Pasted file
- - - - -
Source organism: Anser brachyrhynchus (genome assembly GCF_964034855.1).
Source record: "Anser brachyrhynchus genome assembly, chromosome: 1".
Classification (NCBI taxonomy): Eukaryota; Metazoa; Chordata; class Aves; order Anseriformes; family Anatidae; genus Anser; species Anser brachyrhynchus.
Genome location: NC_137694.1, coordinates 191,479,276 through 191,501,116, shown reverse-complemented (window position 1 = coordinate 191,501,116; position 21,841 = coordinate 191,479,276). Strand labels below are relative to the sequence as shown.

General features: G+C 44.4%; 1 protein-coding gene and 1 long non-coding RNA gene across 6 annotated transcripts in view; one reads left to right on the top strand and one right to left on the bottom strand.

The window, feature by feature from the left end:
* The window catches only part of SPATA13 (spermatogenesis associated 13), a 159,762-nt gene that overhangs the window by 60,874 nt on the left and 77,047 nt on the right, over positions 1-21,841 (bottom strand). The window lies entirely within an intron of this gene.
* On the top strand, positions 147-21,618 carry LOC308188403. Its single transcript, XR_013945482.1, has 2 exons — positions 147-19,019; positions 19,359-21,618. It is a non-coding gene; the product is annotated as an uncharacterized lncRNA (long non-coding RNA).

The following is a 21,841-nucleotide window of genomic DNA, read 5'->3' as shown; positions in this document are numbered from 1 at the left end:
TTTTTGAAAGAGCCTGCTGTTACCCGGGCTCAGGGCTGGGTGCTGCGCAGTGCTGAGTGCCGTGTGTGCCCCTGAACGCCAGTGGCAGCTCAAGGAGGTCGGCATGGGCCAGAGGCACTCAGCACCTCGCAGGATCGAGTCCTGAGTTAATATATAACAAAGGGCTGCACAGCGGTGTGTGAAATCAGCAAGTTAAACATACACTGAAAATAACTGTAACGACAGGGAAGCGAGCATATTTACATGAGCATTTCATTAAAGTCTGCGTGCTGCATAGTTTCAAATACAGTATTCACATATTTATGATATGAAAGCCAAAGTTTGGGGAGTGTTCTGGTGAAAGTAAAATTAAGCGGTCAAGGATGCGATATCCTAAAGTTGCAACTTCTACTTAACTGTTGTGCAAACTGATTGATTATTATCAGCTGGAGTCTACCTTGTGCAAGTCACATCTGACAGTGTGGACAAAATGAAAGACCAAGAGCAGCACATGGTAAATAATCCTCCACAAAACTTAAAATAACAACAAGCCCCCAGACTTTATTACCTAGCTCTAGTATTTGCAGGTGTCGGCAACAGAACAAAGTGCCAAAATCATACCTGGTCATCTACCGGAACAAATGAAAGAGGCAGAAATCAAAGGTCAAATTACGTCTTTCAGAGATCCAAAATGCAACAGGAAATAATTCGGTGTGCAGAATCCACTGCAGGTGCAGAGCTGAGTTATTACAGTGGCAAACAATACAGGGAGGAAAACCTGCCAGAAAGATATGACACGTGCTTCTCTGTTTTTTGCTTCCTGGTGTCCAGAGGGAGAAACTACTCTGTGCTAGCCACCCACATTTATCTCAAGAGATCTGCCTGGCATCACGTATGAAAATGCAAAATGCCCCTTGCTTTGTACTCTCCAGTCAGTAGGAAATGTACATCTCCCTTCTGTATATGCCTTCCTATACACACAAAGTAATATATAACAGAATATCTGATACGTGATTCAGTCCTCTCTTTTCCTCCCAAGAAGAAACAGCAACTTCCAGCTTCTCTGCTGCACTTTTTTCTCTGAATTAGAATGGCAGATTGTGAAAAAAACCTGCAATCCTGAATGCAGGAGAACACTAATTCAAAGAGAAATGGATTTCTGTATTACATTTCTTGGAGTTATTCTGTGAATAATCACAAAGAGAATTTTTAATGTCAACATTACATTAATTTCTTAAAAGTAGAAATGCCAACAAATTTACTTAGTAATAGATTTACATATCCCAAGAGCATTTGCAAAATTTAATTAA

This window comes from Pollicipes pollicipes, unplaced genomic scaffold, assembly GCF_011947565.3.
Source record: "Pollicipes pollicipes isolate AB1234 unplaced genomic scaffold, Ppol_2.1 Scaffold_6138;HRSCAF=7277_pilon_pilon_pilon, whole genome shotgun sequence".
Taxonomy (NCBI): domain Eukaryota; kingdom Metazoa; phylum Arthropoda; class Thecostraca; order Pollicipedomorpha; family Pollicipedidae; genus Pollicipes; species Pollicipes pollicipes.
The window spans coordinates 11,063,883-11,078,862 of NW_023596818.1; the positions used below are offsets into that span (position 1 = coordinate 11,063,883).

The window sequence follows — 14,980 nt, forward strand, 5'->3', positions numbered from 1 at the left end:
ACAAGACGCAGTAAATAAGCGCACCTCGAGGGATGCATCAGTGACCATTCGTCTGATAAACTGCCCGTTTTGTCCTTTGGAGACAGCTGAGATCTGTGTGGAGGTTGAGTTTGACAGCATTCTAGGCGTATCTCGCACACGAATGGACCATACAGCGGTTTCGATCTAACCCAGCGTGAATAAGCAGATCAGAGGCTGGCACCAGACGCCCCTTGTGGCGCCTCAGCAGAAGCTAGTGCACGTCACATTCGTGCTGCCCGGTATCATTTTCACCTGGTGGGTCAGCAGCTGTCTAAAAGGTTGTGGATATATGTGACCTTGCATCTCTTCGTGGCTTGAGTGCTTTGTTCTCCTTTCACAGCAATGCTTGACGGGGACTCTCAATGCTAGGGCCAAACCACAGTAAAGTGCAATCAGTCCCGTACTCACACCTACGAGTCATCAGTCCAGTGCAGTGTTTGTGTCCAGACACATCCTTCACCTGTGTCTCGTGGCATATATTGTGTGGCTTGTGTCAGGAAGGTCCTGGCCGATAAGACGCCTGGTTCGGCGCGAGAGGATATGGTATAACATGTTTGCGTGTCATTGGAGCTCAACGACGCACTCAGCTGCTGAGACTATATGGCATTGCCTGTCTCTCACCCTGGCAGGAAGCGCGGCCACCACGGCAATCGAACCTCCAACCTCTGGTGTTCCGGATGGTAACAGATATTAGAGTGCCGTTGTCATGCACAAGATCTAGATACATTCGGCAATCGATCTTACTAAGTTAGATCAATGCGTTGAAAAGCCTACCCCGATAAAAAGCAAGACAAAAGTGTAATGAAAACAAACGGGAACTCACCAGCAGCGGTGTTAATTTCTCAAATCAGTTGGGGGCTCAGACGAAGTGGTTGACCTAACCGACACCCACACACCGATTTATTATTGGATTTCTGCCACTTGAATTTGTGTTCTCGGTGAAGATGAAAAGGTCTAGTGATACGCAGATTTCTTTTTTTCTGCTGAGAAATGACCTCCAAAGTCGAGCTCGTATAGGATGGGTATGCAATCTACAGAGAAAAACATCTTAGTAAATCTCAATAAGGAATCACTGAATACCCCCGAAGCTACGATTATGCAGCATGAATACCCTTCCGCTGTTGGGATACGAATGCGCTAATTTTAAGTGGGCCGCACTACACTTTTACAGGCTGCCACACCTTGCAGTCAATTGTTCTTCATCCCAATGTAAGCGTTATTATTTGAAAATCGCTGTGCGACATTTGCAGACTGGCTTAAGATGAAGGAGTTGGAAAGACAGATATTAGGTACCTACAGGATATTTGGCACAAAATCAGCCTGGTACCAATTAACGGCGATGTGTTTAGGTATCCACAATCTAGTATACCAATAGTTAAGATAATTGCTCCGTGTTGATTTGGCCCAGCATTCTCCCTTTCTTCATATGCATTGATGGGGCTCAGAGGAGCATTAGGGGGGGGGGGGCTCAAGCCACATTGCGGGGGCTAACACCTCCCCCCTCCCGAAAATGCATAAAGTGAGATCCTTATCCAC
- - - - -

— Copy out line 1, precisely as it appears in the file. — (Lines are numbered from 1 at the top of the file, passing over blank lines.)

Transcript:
Source organism: Anser brachyrhynchus (genome assembly GCF_964034855.1).